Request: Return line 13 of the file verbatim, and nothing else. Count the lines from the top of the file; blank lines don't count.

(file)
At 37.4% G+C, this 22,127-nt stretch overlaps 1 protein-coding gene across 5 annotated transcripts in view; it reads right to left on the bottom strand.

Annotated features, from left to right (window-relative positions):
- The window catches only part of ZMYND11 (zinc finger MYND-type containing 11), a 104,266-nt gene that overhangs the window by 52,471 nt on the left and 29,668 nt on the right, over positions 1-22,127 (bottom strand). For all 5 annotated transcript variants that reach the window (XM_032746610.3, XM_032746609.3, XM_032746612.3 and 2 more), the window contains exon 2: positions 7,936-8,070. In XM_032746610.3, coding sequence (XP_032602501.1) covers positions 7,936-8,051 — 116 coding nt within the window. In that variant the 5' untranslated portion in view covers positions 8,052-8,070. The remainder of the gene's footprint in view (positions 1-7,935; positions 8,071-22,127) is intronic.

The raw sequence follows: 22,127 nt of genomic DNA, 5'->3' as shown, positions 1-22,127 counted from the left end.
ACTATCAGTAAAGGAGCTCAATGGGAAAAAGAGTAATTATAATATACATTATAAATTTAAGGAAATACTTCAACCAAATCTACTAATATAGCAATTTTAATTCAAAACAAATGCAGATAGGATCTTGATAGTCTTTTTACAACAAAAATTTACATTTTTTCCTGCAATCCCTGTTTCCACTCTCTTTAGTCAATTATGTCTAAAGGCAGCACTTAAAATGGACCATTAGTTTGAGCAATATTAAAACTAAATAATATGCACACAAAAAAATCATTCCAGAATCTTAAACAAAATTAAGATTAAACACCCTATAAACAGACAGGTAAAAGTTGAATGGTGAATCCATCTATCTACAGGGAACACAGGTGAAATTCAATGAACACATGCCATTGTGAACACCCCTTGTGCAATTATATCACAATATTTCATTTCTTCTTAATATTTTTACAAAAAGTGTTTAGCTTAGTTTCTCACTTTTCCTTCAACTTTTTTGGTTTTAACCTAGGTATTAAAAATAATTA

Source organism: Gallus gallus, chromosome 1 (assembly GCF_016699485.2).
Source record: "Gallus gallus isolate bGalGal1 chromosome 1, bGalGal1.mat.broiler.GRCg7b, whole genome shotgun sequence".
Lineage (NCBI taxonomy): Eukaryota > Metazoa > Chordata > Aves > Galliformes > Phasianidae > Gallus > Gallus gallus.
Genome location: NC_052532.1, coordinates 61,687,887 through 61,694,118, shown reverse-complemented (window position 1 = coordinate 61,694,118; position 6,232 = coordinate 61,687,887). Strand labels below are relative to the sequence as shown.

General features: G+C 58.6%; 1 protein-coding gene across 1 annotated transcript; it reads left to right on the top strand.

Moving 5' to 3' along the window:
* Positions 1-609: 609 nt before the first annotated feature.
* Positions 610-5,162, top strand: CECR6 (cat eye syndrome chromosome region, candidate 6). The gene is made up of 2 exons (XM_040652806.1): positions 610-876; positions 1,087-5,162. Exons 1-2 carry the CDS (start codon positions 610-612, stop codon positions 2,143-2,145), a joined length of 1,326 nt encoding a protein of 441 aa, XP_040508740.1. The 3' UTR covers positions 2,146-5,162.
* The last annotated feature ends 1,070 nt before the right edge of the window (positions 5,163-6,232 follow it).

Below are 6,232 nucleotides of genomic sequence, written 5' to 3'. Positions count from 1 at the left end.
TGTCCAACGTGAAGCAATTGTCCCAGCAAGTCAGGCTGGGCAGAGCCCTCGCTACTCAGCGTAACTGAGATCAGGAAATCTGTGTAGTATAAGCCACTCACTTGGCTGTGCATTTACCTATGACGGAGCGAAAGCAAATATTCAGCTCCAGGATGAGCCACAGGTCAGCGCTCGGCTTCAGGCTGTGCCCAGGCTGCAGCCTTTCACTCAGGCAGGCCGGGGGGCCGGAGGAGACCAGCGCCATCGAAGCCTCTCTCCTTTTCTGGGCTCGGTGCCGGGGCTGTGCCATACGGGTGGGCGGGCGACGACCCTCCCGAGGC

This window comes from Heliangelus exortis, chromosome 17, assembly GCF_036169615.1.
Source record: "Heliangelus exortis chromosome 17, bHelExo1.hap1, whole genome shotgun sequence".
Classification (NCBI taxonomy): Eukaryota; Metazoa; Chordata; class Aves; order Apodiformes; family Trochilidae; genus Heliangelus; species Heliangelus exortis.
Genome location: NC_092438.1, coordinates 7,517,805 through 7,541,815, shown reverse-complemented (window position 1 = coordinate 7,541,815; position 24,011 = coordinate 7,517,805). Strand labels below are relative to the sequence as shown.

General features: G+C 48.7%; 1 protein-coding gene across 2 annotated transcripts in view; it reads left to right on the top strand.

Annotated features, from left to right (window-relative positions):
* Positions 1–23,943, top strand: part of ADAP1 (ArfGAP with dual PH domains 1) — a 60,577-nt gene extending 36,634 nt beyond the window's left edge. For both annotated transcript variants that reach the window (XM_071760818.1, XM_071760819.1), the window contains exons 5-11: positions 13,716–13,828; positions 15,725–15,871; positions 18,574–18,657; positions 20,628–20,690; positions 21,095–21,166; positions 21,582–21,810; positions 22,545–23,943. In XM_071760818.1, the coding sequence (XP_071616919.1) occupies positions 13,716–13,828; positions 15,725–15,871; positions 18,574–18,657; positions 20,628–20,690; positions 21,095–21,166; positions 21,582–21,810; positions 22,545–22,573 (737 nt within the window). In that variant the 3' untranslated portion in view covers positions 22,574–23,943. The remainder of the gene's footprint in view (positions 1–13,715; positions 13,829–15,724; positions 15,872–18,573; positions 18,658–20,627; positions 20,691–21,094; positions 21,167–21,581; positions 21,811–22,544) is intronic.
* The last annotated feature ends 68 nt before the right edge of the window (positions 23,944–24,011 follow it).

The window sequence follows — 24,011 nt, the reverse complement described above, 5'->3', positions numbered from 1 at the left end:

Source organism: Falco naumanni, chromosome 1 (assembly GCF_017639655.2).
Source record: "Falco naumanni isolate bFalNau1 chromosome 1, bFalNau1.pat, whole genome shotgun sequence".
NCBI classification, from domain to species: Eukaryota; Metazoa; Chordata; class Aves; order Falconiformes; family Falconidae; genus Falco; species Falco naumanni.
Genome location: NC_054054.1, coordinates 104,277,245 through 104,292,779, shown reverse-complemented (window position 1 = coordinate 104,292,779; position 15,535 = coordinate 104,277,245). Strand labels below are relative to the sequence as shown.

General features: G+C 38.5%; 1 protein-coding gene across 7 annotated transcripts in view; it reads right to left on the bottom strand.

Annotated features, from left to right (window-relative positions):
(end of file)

* Positions 610-5,162, top strand: CECR6 (cat eye syndrome chromosome region, candidate 6). The gene is made up of 2 exons (XM_040652806.1): positions 610-876; positions 1,087-5,162. Exons 1-2 carry the CDS (start codon positions 610-612, stop codon positions 2,143-2,145), a joined length of 1,326 nt encoding a protein of 441 aa, XP_040508740.1. The 3' UTR covers positions 2,146-5,162.